37. Maraviroc binds to ___ and treats____
    CCR5, HIV-1 infxn that exhivits resistance to other antiretrovirals
  38. Resitance to what drug is associated w/ one or more mutations in the V3 loop of gp120?
  39. Maraviroc is contraindicated in pts. w/ ?
    • Severe or end-stage renal impairment who are taking concurrent CYP3A inhibitors or inducers
    • Pts. w/ increased cardiovascular risk (has been known to cause myocardial ischemia/infarction)
  40. 1st drug to be approved, well absorbed and distributed to most tissues (including CSF)
    Zidovine (Nucleoside and Nucleotide Reverse Transcriptase Inhibitor)
  41. Nucleoside and Nucleotide Reverse Transcriptase Inhibitor
  42. Non-Nucleoside and Nucleotide Reverse Transcriptase Inhibitors
    Delavirdine, Etravirine, and Nevirapine
  43. Delavirdine, Etravirine and Nevirapine treat?  How?
    Treat HiV-1 by binding directly to HIV-1 reverse transcriptase and result in allosteric inhibition of RNA- and DNA- dependent DNA polymerase activity
  44. Drug that binds directely to HIV-1 reverse transcriptase and is contraindicated in pregnancy
  45. Drug that binds directely to HIV-1 reverse transcriptase and can also cause an elevation in serum cholesterol, tiglyceride, and glucose?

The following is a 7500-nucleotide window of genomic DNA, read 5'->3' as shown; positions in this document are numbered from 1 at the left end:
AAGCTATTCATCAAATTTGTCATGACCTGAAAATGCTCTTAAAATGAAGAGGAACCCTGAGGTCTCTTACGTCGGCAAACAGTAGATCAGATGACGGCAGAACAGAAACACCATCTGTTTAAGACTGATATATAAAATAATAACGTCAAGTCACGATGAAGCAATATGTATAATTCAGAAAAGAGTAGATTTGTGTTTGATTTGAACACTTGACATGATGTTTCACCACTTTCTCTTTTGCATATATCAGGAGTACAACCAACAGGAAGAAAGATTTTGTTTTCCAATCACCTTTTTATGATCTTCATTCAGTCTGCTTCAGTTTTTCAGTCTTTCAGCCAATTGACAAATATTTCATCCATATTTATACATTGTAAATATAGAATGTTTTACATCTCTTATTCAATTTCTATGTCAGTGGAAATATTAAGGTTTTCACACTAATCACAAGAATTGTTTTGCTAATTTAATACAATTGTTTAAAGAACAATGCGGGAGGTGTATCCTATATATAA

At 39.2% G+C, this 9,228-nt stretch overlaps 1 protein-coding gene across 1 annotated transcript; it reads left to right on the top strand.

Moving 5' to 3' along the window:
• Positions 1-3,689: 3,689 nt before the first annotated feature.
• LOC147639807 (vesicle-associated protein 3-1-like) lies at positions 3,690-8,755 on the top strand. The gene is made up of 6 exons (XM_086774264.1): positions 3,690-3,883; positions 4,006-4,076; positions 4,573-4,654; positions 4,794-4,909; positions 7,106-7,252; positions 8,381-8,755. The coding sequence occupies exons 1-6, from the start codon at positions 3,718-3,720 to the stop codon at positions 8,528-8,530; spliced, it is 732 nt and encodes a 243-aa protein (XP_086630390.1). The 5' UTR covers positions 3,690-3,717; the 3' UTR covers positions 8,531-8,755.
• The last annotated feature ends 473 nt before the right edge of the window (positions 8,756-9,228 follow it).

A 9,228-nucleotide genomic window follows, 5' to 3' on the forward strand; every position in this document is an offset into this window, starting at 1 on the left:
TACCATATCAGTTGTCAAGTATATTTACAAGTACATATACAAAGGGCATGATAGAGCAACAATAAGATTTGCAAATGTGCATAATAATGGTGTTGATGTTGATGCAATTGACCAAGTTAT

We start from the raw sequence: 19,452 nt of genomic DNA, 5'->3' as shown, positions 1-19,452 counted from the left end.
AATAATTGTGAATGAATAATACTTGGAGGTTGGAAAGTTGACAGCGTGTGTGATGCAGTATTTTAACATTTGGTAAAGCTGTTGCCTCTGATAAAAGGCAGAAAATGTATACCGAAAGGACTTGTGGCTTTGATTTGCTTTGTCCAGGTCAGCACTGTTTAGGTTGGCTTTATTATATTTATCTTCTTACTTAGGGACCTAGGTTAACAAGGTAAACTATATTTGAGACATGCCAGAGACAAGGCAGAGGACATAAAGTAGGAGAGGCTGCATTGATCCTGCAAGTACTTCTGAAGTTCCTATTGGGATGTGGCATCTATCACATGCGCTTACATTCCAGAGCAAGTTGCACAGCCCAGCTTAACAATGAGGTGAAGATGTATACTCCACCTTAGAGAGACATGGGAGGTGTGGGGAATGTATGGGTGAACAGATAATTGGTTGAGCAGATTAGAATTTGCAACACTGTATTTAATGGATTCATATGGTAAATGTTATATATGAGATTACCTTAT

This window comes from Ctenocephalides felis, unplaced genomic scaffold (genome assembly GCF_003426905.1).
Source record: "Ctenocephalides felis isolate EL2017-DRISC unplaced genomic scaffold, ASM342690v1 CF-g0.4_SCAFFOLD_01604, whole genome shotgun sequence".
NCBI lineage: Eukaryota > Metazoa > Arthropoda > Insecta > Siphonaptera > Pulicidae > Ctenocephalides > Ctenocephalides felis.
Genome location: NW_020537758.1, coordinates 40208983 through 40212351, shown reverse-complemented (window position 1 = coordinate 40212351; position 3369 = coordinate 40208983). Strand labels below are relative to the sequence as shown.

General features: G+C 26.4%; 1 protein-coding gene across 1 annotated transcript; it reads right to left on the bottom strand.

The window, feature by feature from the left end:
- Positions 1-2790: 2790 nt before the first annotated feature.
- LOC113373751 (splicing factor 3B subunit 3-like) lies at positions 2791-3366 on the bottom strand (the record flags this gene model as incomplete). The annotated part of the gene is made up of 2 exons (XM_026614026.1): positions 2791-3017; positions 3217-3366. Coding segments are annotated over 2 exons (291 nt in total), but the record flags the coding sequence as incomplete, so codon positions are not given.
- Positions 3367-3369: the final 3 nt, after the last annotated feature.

Which drug has a minimal effect on serum lipids?

  46. Which Non-Nucleoside and Nucleotide Reverse Transcriptase Inhibitors are extensively metabolized by the CYP3A and CYP2D6 enzymes.  It also inhibits CYP3A4 and 2C9
  47. Which Non-Nucleoside and Nucleotide Reverse Transcriptase Inhibitors is a substrate as well as an inducer of CYP3A4 and an inhibitor of CYP2C9 and CYP2C19?
  48. Results in decreased levels of methadone and indinavir
  49. Inhibits viral integrase enzyme that is essential for replication of HIV-1, -2
  50. In combination w/ rifampin, a strong inducer of ____________, the dose of ________ should be increased from 400 to 800 mg twice daily.
    • UDP-glucuronosyl transferase 1A1 (UGT1A1)
    • Raltegravir
  51. Protease inhibitor